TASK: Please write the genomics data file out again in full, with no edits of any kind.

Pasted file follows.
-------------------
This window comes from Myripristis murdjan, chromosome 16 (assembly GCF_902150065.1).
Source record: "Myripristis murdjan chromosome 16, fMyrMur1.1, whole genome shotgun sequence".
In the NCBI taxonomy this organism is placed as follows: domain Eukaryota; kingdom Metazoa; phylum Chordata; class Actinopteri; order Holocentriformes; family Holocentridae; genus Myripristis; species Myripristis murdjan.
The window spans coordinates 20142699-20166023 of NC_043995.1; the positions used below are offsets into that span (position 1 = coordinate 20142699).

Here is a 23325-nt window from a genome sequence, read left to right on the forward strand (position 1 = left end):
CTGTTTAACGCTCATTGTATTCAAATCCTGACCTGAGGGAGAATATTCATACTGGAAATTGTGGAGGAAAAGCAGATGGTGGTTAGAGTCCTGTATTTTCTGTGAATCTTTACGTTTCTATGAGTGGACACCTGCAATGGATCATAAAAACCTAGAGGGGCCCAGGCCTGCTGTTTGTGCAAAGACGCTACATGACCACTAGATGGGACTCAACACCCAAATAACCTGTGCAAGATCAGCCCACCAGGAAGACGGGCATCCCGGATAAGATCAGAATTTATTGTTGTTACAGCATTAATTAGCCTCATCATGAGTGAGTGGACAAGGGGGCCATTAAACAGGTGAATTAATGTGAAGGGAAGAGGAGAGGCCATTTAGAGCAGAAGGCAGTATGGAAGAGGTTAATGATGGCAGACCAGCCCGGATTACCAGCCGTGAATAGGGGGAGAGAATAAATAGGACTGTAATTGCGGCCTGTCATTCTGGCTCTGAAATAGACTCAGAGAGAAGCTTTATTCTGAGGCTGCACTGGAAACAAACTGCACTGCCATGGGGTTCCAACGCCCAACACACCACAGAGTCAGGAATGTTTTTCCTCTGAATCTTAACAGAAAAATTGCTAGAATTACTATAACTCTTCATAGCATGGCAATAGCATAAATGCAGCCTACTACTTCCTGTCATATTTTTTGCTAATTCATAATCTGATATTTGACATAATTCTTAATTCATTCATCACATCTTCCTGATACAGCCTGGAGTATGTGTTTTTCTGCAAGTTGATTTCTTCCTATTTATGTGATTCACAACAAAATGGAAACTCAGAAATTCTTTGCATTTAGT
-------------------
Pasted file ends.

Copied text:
This window comes from Myripristis murdjan, chromosome 16 (assembly GCF_902150065.1).
Source record: "Myripristis murdjan chromosome 16, fMyrMur1.1, whole genome shotgun sequence".
In the NCBI taxonomy this organism is placed as follows: domain Eukaryota; kingdom Metazoa; phylum Chordata; class Actinopteri; order Holocentriformes; family Holocentridae; genus Myripristis; species Myripristis murdjan.
The window spans coordinates 20142699-20166023 of NC_043995.1; the positions used below are offsets into that span (position 1 = coordinate 20142699).

Here is a 23325-nt window from a genome sequence, read left to right on the forward strand (position 1 = left end):
CTGTTTAACGCTCATTGTATTCAAATCCTGACCTGAGGGAGAATATTCATACTGGAAATTGTGGAGGAAAAGCAGATGGTGGTTAGAGTCCTGTATTTTCTGTGAATCTTTACGTTTCTATGAGTGGACACCTGCAATGGATCATAAAAACCTAGAGGGGCCCAGGCCTGCTGTTTGTGCAAAGACGCTACATGACCACTAGATGGGACTCAACACCCAAATAACCTGTGCAAGATCAGCCCACCAGGAAGACGGGCATCCCGGATAAGATCAGAATTTATTGTTGTTACAGCATTAATTAGCCTCATCATGAGTGAGTGGACAAGGGGGCCATTAAACAGGTGAATTAATGTGAAGGGAAGAGGAGAGGCCATTTAGAGCAGAAGGCAGTATGGAAGAGGTTAATGATGGCAGACCAGCCCGGATTACCAGCCGTGAATAGGGGGAGAGAATAAATAGGACTGTAATTGCGGCCTGTCATTCTGGCTCTGAAATAGACTCAGAGAGAAGCTTTATTCTGAGGCTGCACTGGAAACAAACTGCACTGCCATGGGGTTCCAACGCCCAACACACCACAGAGTCAGGAATGTTTTTCCTCTGAATCTTAACAGAAAAATTGCTAGAATTACTATAACTCTTCATAGCATGGCAATAGCATAAATGCAGCCTACTACTTCCTGTCATATTTTTTGCTAATTCATAATCTGATATTTGACATAATTCTTAATTCATTCATCACATCTTCCTGATACAGCCTGGAGTATGTGTTTTTCTGCAAGTTGATTTCTTCCTATTTATGTGATTCACAACAAAATGGAAACTCAGAAATTCTTTGCATTTAGT